The Chennai Floods: A Social and Media Failure

For several weeks starting in mid-November, much of Chennai, India was underwater. The monsoon rains and subsequent flooding killed 514 people, and 28,000 were rescued from rising floodwaters. The airport, a major international hub in the region, was closed for several days due to water on the tarmacs and runways. That’s right: a city of nearly five million people was flooded, causing major devastation to the region, and you likely did not hear anything about it.

As a person with family in Chennai, this isn’t just a hypothetical case of disproportionate media coverage anymore – this is personal. What is most disappointing about this situation is the fact that the international community seemed to collectively address this issue just a few short weeks ago. When the attacks in Paris occurred, the world community was quick to note the tragic events in Beirut and Baghdad on the same day, calling the media out for its obvious Western bias. Similarly, in the case of the Chennai floods, it would appear that the actions of two Californian terrorists were far more newsworthy than more than 500 deaths in southern India. Where was that same outrage? How can we consider ourselves global citizens if our attention span for death and destruction is exclusively honed in to the plight of the West, tuning out the struggles of the rest of the world?

Searches of pages and pages of BBC, CNN, and New York Times “International” sections revealed one or two articles about the flooding in southern India. In fact, the flooding barely even made the news in other parts of India, revealing a nasty northern-centric streak in the Indian national press. There is simply no excuse for this kind of ignorance in news media. Even more disappointing is the absence of support from social media. At the time of the attacks in France, thousands tweeted their support and extended their condolences to those in Paris, Beirut, and Baghdad, while Facebook was forced to introduce a Lebanese filter for profile pictures alongside its French one, after criticism for obvious western bias. One month later, however, it seems the international community failed in widening its scope, erasing non-Western experiences and tragedies from the international consciousness and reporting only on the events of the West. While climate talks at the COP21 conference took place in Paris, and the resilience of the French spirit was lauded time and again, the people of Chennai suffered the devastating consequences of climate change which COP21 aimed to end. While France received an international outpouring of solidarity, the message to the people of Chennai has been a resounding digital yawn. It would seem that we have used up our finite pot of compassion for the year.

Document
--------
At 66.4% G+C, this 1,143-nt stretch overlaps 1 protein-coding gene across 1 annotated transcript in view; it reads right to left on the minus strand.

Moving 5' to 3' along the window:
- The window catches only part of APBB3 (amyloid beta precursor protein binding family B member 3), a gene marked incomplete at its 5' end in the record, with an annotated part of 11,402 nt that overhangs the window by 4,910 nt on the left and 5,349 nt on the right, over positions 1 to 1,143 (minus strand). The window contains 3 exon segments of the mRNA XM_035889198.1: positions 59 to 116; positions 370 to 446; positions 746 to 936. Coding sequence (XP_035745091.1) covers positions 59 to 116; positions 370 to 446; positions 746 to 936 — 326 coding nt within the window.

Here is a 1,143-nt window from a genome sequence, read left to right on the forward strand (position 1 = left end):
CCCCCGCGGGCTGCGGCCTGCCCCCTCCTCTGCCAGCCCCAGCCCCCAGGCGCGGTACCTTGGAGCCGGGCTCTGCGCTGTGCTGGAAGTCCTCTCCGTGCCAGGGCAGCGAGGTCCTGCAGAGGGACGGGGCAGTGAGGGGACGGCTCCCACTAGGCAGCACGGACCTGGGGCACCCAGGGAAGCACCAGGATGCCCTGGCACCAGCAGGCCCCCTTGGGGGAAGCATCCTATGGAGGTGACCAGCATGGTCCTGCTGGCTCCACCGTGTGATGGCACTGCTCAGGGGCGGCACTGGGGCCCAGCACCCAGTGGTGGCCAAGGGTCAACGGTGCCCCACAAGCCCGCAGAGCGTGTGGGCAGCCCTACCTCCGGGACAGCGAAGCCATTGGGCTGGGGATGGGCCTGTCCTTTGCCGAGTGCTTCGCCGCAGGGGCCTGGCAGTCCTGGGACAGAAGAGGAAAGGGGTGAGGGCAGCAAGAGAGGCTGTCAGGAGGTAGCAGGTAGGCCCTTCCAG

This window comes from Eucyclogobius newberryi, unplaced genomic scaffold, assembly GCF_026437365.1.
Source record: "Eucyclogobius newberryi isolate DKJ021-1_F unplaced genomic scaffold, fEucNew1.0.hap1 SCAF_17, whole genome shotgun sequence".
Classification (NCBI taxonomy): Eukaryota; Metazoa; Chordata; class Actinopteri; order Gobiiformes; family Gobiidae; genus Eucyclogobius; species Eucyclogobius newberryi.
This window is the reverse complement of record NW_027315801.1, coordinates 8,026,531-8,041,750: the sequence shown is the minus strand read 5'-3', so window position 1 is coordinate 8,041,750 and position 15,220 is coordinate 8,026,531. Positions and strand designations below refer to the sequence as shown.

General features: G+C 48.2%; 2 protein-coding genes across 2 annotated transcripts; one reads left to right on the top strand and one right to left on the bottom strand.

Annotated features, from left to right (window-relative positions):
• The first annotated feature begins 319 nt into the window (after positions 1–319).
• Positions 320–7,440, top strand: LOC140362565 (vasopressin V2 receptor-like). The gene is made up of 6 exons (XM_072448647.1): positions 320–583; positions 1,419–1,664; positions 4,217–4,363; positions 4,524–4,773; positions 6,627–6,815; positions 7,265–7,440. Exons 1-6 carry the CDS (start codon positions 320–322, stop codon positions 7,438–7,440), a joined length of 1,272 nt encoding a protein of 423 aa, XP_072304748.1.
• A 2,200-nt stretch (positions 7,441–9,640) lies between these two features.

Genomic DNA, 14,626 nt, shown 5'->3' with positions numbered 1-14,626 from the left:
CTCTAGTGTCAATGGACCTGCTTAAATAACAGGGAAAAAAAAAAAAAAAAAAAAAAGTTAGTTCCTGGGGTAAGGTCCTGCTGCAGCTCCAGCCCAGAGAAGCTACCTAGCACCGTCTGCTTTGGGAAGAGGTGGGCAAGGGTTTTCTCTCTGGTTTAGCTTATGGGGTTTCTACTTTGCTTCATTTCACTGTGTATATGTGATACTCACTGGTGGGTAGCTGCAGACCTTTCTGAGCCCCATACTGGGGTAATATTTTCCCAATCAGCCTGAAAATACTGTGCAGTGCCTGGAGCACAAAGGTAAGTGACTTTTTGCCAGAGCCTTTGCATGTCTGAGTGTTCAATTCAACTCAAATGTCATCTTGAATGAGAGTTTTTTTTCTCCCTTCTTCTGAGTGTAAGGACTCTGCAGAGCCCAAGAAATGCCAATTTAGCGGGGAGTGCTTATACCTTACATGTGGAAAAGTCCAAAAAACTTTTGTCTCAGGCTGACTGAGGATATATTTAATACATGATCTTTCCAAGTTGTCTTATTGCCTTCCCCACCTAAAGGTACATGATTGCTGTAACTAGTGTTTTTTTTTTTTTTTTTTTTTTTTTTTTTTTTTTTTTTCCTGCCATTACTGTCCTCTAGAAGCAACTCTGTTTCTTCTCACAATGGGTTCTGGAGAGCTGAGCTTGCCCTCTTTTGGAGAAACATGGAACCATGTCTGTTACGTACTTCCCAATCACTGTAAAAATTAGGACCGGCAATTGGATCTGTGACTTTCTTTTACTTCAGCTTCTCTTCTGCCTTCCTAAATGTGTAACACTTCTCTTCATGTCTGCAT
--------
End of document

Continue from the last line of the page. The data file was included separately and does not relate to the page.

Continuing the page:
It is one thing to actually keep the media honest. It is another thing entirely to simply decry media attempts to cover a story with international implications when convenient. The sad truth is that we only seem to care about the world we live in when something happens in a Western nation. We bring up the media’s hypocrisy and limited coverage when it is convenient, but the minute a present and imminent threat disappears from the Western world, the troubles of the rest of the world seem to melt away. We cannot shy away from this fact. We must recognize it, and we must try to be better.

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